In a 2001 study by the Citizens’ Nuclear Information Center, 1,182 households were surveyed in the Tokai-mura area. 35 % of residents complained of new physical or mental symptoms such as headache, weakness, sleep disorders or anxiety following the accident. The correlation between the distance to the plant and symptoms proved to be significant. Tokai-mura may have been Japan’s worst nuclear disaster before Fukushima, but it was by no means an exception. Events such as this occur in Japan’s under-regulated nuclear industry with an alarming frequency: numerous radioactive leaks occurred in the Tsuruga nuclear plant in the 1980s, irradiating more than 200 people; also, there have been several incidents of fire and accidents at nuclear facilities in Tokai-mura, such as the explosion on March 11, 1997, which exposed 37 people to high levels of radiation.
The investigations of the accident revealed that JCO allowed unsafe procedures in order to save time and money. In addition, the workers had no proper qualifications and had not received proper training. Moreover, no emergency routines had been prepared, as criticality events were considered unrealistic. The poor crisis management and restrictive information policy during and after the accident were criticized by scientists, politicians and reporters, but little changed in terms of a nuclear safety culture, as the meltdowns of the Fukushima reactor in 2011 painfully demonstrated. In Tokai-mura, meanwhile, people have begun to doubt the safety of old reactors. While Tokai-1, Japan’s oldest nuclear reactor, was decommissioned recently, the Tokai-2 reactor is still running. Following the Fukushima disaster, Tokai-mura’s mayor, Tatsuya Murakami, has now called on the Japanese government to decommission it, citing safety issues. He does not want to see more of his citizens become casualties of the nuclear industry – become Hibakusha.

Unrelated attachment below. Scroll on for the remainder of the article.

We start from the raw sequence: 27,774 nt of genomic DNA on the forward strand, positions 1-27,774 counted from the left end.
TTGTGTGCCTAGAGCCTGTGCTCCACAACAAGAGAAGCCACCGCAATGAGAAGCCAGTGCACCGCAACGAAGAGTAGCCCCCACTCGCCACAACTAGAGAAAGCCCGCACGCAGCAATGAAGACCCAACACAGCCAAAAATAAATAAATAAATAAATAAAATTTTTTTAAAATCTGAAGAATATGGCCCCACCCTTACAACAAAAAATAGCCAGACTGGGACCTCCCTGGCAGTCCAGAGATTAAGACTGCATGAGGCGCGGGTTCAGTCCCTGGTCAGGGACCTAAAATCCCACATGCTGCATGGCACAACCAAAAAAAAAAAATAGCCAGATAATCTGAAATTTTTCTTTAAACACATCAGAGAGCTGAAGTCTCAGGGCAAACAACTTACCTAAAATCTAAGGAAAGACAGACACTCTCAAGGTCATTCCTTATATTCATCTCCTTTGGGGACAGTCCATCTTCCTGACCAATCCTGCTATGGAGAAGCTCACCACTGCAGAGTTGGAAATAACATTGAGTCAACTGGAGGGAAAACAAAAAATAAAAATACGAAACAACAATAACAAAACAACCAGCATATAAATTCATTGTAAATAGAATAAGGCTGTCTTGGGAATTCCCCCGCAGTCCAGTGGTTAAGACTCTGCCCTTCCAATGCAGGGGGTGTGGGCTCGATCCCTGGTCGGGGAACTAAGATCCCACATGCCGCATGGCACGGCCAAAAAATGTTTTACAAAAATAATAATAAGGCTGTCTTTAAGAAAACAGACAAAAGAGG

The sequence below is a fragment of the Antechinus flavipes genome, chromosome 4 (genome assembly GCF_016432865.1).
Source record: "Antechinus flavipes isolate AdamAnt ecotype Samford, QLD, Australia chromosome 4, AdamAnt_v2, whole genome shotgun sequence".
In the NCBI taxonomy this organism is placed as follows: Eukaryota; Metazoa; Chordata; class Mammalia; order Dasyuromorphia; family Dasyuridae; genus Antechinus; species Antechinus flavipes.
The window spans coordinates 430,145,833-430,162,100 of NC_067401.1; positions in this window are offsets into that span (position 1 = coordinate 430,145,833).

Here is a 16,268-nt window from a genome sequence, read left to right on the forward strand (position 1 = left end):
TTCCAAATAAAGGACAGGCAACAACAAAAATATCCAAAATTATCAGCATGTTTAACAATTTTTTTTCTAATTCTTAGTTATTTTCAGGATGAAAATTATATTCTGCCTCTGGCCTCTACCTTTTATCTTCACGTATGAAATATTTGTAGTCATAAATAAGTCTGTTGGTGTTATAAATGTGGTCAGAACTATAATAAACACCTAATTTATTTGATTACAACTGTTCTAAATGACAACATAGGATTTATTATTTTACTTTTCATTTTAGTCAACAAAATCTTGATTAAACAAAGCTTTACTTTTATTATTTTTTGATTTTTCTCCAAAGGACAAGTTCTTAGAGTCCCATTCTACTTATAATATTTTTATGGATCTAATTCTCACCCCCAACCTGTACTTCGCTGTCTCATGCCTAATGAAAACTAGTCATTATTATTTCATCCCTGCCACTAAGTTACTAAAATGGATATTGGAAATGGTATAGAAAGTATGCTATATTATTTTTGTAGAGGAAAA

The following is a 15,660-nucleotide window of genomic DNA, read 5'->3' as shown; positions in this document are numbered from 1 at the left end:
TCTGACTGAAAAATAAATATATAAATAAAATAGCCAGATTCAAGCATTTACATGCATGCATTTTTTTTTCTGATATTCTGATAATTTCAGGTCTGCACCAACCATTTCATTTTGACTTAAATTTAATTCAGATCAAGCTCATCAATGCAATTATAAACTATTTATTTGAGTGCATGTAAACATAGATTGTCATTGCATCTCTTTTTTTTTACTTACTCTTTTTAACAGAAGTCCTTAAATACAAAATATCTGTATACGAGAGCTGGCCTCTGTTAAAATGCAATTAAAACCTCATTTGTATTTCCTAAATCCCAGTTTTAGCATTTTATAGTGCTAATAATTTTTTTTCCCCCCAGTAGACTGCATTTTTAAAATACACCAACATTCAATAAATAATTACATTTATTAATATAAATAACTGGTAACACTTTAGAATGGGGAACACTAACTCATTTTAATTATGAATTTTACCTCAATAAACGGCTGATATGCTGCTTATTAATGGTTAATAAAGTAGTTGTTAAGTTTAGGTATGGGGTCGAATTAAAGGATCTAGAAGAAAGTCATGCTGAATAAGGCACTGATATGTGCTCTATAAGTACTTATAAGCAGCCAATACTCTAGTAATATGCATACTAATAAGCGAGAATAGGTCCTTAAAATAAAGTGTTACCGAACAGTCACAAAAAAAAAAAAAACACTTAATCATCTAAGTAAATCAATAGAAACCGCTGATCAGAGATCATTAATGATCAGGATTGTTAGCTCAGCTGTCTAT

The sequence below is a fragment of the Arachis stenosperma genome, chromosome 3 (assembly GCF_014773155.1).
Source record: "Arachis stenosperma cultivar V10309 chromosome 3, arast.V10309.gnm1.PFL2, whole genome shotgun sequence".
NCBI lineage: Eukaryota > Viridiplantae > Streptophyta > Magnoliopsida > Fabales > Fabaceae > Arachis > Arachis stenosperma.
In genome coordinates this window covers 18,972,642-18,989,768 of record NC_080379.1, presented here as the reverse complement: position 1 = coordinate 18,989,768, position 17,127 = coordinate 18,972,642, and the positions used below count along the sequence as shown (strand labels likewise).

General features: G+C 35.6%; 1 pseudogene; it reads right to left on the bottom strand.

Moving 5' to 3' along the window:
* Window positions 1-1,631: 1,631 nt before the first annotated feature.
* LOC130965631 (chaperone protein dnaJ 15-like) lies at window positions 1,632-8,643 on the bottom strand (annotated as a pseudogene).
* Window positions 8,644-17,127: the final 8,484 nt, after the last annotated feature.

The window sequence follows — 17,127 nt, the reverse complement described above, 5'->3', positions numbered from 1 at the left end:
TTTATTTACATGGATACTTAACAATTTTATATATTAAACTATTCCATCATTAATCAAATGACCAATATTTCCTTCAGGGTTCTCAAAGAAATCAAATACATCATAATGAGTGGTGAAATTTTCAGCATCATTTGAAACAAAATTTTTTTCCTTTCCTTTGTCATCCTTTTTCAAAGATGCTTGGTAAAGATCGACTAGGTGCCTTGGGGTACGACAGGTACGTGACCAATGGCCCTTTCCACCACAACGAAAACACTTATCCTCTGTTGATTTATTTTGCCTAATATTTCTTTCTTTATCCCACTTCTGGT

- “Report on the preliminary fact finding mission following the accident at the nuclear fuel processing facility in Tokaimura, Japan.” International Atomic Energy Agency (IAEA), 1999. www-pub.iaea.org/MTCD/Publications/PDF/TOAC_web.pdf
- NHK-TV Tokaimura Criticality Accident Crew. “A Slow Death: 83 Days of Radiation Sickness.” Vertical, 2008
- “Radiation in environment.” Website of the Japanese Ministry for Education, Culture, Sports, Science and Technology (MEXT). www.kankyo-hoshano.go.jp/04/04-1.html
- Hasegawa et al. “JCO Criticality Accident and Local Residents: Damages, Symptoms and changing Attitudes.” Citizens Nuclear Information Center (CNIC), June, 2001. www.cnic.jp/english/publications/pdffi les/jco_residents_font.pdf
- “Accidents 1980s”; “Accidents 1990s.” Nuclear Files.org, Website of the Nuclear Age Peace Foundation. http://nuclearfiles.org/menu/key-issues/nuclear-weapons/issues/accidents/index.htm
- “Tokaimura nuclear accident from an occupational safety and health viewpoint.” Japan Occupational Safety and Health Resource Centre, Newsletter No. 21, August 2000. www.amrc.org.hk/alu_article/occupational_health_and_safety/tokaimura_nuclear_accident_from_an_occupational_safety_an